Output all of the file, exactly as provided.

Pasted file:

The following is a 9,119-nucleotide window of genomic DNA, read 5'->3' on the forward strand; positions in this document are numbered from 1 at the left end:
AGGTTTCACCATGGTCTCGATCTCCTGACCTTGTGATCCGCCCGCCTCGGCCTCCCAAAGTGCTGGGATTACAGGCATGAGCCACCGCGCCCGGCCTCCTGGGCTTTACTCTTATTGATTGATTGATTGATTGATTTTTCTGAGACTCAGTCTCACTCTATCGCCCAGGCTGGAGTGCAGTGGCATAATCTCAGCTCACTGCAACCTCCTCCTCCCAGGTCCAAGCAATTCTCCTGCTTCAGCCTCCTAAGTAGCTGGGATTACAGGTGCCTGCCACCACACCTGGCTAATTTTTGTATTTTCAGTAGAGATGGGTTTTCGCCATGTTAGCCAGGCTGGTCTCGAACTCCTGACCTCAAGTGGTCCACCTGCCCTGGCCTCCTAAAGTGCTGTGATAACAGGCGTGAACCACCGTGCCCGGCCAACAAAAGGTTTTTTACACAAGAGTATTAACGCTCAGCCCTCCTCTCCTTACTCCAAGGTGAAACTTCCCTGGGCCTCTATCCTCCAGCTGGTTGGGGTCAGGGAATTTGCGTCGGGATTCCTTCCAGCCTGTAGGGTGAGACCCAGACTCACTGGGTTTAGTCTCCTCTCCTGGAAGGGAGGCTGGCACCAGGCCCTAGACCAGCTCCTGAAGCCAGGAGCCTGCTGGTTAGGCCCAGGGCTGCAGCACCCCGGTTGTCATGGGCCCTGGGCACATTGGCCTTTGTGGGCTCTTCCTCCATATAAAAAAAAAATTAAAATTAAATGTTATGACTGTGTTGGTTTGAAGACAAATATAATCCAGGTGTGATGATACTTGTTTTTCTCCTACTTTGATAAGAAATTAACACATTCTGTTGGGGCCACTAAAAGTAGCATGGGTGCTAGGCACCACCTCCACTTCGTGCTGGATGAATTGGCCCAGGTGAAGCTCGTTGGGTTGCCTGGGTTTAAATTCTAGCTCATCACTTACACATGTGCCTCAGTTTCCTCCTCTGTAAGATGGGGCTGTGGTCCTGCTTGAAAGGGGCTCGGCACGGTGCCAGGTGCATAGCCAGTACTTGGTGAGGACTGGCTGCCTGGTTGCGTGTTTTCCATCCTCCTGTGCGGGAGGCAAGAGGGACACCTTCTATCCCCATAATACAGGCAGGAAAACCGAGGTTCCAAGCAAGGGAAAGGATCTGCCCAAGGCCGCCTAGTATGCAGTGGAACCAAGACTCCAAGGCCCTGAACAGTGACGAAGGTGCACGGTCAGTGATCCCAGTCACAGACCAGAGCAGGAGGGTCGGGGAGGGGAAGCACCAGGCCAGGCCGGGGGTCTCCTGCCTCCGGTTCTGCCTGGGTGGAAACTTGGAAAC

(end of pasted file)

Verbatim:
The following is a 9,119-nucleotide window of genomic DNA, read 5'->3' on the forward strand; positions in this document are numbered from 1 at the left end:
AGGTTTCACCATGGTCTCGATCTCCTGACCTTGTGATCCGCCCGCCTCGGCCTCCCAAAGTGCTGGGATTACAGGCATGAGCCACCGCGCCCGGCCTCCTGGGCTTTACTCTTATTGATTGATTGATTGATTGATTTTTCTGAGACTCAGTCTCACTCTATCGCCCAGGCTGGAGTGCAGTGGCATAATCTCAGCTCACTGCAACCTCCTCCTCCCAGGTCCAAGCAATTCTCCTGCTTCAGCCTCCTAAGTAGCTGGGATTACAGGTGCCTGCCACCACACCTGGCTAATTTTTGTATTTTCAGTAGAGATGGGTTTTCGCCATGTTAGCCAGGCTGGTCTCGAACTCCTGACCTCAAGTGGTCCACCTGCCCTGGCCTCCTAAAGTGCTGTGATAACAGGCGTGAACCACCGTGCCCGGCCAACAAAAGGTTTTTTACACAAGAGTATTAACGCTCAGCCCTCCTCTCCTTACTCCAAGGTGAAACTTCCCTGGGCCTCTATCCTCCAGCTGGTTGGGGTCAGGGAATTTGCGTCGGGATTCCTTCCAGCCTGTAGGGTGAGACCCAGACTCACTGGGTTTAGTCTCCTCTCCTGGAAGGGAGGCTGGCACCAGGCCCTAGACCAGCTCCTGAAGCCAGGAGCCTGCTGGTTAGGCCCAGGGCTGCAGCACCCCGGTTGTCATGGGCCCTGGGCACATTGGCCTTTGTGGGCTCTTCCTCCATATAAAAAAAAAATTAAAATTAAATGTTATGACTGTGTTGGTTTGAAGACAAATATAATCCAGGTGTGATGATACTTGTTTTTCTCCTACTTTGATAAGAAATTAACACATTCTGTTGGGGCCACTAAAAGTAGCATGGGTGCTAGGCACCACCTCCACTTCGTGCTGGATGAATTGGCCCAGGTGAAGCTCGTTGGGTTGCCTGGGTTTAAATTCTAGCTCATCACTTACACATGTGCCTCAGTTTCCTCCTCTGTAAGATGGGGCTGTGGTCCTGCTTGAAAGGGGCTCGGCACGGTGCCAGGTGCATAGCCAGTACTTGGTGAGGACTGGCTGCCTGGTTGCGTGTTTTCCATCCTCCTGTGCGGGAGGCAAGAGGGACACCTTCTATCCCCATAATACAGGCAGGAAAACCGAGGTTCCAAGCAAGGGAAAGGATCTGCCCAAGGCCGCCTAGTATGCAGTGGAACCAAGACTCCAAGGCCCTGAACAGTGACGAAGGTGCACGGTCAGTGATCCCAGTCACAGACCAGAGCAGGAGGGTCGGGGAGGGGAAGCACCAGGCCAGGCCGGGGGTCTCCTGCCTCCGGTTCTGCCTGGGTGGAAACTTGGAAAC